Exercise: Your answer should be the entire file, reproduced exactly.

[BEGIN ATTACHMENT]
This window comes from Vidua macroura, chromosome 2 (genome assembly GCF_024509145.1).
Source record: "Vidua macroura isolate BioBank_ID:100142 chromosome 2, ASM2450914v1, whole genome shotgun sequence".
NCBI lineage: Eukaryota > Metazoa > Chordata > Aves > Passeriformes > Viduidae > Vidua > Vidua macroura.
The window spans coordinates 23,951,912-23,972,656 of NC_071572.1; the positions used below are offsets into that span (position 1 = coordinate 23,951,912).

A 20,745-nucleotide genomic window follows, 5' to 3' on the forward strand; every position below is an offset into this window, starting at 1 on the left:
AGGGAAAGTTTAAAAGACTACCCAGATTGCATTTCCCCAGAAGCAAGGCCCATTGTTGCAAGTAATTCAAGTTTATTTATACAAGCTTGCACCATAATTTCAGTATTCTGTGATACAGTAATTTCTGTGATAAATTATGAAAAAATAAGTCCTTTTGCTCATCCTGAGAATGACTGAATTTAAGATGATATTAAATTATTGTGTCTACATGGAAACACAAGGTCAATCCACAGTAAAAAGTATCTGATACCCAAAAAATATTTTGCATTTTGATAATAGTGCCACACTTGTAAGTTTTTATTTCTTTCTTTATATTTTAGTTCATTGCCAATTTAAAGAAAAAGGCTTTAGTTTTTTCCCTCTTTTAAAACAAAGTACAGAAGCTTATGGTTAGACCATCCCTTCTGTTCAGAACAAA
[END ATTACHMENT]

This window comes from Vidua macroura, chromosome 2 (genome assembly GCF_024509145.1).
Source record: "Vidua macroura isolate BioBank_ID:100142 chromosome 2, ASM2450914v1, whole genome shotgun sequence".
NCBI lineage: Eukaryota > Metazoa > Chordata > Aves > Passeriformes > Viduidae > Vidua > Vidua macroura.
The window spans coordinates 23,951,912-23,972,656 of NC_071572.1; the positions used below are offsets into that span (position 1 = coordinate 23,951,912).

A 20,745-nucleotide genomic window follows, 5' to 3' on the forward strand; every position below is an offset into this window, starting at 1 on the left:
AGGGAAAGTTTAAAAGACTACCCAGATTGCATTTCCCCAGAAGCAAGGCCCATTGTTGCAAGTAATTCAAGTTTATTTATACAAGCTTGCACCATAATTTCAGTATTCTGTGATACAGTAATTTCTGTGATAAATTATGAAAAAATAAGTCCTTTTGCTCATCCTGAGAATGACTGAATTTAAGATGATATTAAATTATTGTGTCTACATGGAAACACAAGGTCAATCCACAGTAAAAAGTATCTGATACCCAAAAAATATTTTGCATTTTGATAATAGTGCCACACTTGTAAGTTTTTATTTCTTTCTTTATATTTTAGTTCATTGCCAATTTAAAGAAAAAGGCTTTAGTTTTTTCCCTCTTTTAAAACAAAGTACAGAAGCTTATGGTTAGACCATCCCTTCTGTTCAGAACAAA